Fienza RAK Washington White Close-Coupled Toilet Suite S-trp
Shop the best toilet brands at the best prices with one of Australia’s most trusted speciality bathroom suppliers for over fifteen years. Bathroomware House features a huge range of stunning styles at prices that will suit any renovation budget.
Shop online our complete collection range of toilets and other bathroom essentials, online or in-store at our various display centre locations!
Are bidet toilets sanitary?
Yes – bidets (whether attachments, standalone, automatic/electric or manual), draw water from your bathroom tap’s water source.
Another question to consider is, “Are bidets clean?” but this is more a question of good maintenance. Like anything used often enough (and daily on a daily basis), it can get dirty if not properly cleaned and maintained. Regular general cleaning to uphold general household hygiene standards (every home is different) plus a deep clean once every one to two weeks (some bidets have a self-cleaning deep clean mechanism) will ensure your bidet toilet or bidet toilet seat attachment remains nice and clean.
Think of it just like cleaning the kitchen, bedroom, shower or the toilet itself – if left too long without a good clean, a build-up of dirt, dust, grime and other unpleasantries will occur. Think about those dusty books on a bookshelf that are never read – even without use, dust will accumulate from everything going on around.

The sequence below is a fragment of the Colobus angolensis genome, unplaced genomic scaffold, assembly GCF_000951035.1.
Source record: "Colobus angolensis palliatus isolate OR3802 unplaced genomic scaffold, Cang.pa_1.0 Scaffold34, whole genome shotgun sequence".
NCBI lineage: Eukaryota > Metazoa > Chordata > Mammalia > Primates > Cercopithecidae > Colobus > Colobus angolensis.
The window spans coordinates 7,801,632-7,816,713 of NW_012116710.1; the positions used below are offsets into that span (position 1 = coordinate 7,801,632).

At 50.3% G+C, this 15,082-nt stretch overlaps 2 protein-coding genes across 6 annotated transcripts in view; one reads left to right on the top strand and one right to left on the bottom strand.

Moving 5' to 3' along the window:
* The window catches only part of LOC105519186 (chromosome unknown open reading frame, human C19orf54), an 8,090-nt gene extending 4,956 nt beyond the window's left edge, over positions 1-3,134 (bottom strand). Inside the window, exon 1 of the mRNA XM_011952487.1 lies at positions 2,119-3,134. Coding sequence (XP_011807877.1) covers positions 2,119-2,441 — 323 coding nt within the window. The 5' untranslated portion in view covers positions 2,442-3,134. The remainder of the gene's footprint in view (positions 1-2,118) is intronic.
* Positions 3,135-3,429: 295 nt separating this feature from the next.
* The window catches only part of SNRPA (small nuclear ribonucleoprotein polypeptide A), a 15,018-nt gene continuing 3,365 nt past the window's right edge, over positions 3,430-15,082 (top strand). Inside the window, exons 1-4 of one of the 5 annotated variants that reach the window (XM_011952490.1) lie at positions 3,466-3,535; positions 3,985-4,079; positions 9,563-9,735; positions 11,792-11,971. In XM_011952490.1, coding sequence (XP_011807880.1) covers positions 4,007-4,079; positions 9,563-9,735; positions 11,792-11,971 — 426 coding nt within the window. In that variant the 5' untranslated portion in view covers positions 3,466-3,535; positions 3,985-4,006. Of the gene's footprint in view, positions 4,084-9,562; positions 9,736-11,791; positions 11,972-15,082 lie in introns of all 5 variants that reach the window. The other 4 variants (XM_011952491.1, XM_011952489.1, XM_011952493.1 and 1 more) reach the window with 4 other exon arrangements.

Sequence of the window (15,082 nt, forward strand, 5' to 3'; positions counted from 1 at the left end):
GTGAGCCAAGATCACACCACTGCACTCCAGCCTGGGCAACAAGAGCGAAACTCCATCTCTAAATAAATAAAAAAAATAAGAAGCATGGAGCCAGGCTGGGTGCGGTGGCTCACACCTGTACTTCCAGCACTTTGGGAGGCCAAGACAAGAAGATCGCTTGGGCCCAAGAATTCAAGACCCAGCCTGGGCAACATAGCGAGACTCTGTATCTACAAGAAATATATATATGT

In summary, bidet toilets and bidet toilet seat attachments are sanitary – with good maintenance and a proper clean, they will continue to be.
Are bidets better than toilet paper?
A common misconception about bidets is that they are unsanitary, or more unsanitary than using toilet paper.
According to Dr. Evan Goldstein, a rectal surgeon from the US – using a bidet is a great way to maintain backside hygiene after toilet use. Dr. Goldstein told Insider “…all these brands have done a great job making us think that toilet paper is hygienic. It’s not.”
When actually thinking about how toilet paper works, you effectively wipe, swear, dab (whichever movement or motion you prefer) faecal matter until no visible sight is left. As we know, germs and microbes are tiny and cannot be seen with the human eye – so does toilet paper actually “clean” the area? Bidet advocates don’t believe so.
Think about the unfortunate instance of accidentally stepping on dog poop, wiping the poop off your shoe will remove most of it, but it would still smell and be full of germs until you actually wash the poop away with water and/or other cleaning materials.
Do you wipe after bidet?
At the end of the day, this all comes down to personal preference. Using toilet paper to gently tab any excess water remaining is never a bad thing (especially with European-style bidets which are a separate unit featured in a bathroom or a hose bidet attachment separate to the toilet seat).